Our ‘All sorts of technology and democracy’ discussion on 16th September 2010 was a bit of exploration on our part, a bit of setting off on a journey without knowing quite where we were going, how long it might last, or who was coming along with us. We didn’t know what sort of a response we’d get on the day (not least due to our last-minute promotional efforts), or where the conversation might take us, but we’re grateful to The Media Centre (who hosted the event as part of their ‘Knowledge Sandwich’ series) for giving us the opportunity to find out.
For starters, we discovered that lots of people are interested in this subject – our discussion was over-subscribed, with some very welcome ‘gatecrashers’ (their word, not ours) and several other people sending their apologies. We had an interesting mix of participants, including members of charities and community projects, council officers and people who work with digital media.
Andrew valiantly led the expedition with a look at some different democratic models (which you can find out more about at: www.delicious.com/fisharepeopletoo/all_sorts). This got us thinking about what we mean by democracy. Some suggestions were that democracy is about representation, that it’s about choice, or that it’s maybe about everything. Most people seemed interested in very local action (or interaction), but we didn’t reach any consensus about what democracy means to us on a local level.
What quickly became apparent to me was that we were exploring two very different ways of looking at democratic engagement. Some people talked about how we might use technology to have a say about what (or where) services are provided – how to influence the existing system. Others talked about how we might turn the whole thing on its head by creating alternative ways of doing things that aren’t dependent on service providers at all – how to help people get things done for themselves.
The conversation made me realise that my own view of democracy is the upside-down version, because I’ve already seen alternative models working in my own neighbourhood. Timebanking is one such method of valuing what people have to offer and of building up community networks. Alan made the point that this is a very different approach from most service provision, which starts with looking at what people don’t have – with gaps and deficiencies – and fails to value those things which we have in abundance. I’m interested in finding out how we can use technology to do more things that build on the skills people already have and to make connections between them.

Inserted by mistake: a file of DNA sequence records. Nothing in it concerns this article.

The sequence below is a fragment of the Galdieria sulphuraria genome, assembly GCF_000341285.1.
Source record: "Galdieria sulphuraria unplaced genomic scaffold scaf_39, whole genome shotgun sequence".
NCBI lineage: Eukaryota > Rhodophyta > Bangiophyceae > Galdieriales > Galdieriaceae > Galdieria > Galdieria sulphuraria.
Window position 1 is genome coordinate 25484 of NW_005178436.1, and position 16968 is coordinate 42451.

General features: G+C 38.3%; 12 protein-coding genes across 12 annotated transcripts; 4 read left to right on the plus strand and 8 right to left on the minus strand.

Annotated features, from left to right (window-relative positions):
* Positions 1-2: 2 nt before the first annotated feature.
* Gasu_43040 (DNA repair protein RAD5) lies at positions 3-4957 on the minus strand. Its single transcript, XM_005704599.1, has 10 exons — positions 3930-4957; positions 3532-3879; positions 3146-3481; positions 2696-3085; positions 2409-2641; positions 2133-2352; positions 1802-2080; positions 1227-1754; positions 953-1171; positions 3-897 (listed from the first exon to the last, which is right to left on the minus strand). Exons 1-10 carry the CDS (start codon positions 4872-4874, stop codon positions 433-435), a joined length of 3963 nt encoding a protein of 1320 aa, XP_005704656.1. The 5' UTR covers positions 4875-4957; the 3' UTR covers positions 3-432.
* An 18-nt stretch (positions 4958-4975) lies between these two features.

We also talked about the value of connectedness. As we were discussing ways of people getting things done for themselves, Steve asked the question of whether there are really enough people within our neighbourhoods who are willing to take on the responsibility of power. He quite rightly said that taking responsibility for doing something where you live is about far more than joining a social networking site – standing on your head can be quite a strain. So how can we use technology to grow those essential offline networks, to build confidence, strengthen our communities and find new ways of doing things?
It was a thought-provoking discussion, which could have gone on much longer, and which has kept us thinking (and doing) since. It was only afterwards that I realised how little we’d talked about councillors (I think councillors only got a mention once, with a comment that most people don’t know who their councillors are) and that we’d barely touched on issues of accessibility and inclusion. You can get a good sense of the full discussion by looking at our Tweets from ‘All sorts of technology and democracy’.
Most of all, this was a conversation about how to get things done, perhaps with some wildly differing views but also with a common will to use technology in a way that helps people to achieve things. So really we had to conclude our discussion by deciding to do something. And what we decided to do was to make a collection of places to listen, to find out what’s important to people, and to look for the people who can tell engaging stories about the places where they live.
And I decided to carry on standing on my head – who knows, I may eventually find my balance.
Summary of our discussion:
Models of democracy:
Example of a local Timebanking project:
The ‘triple bottom line’ approach: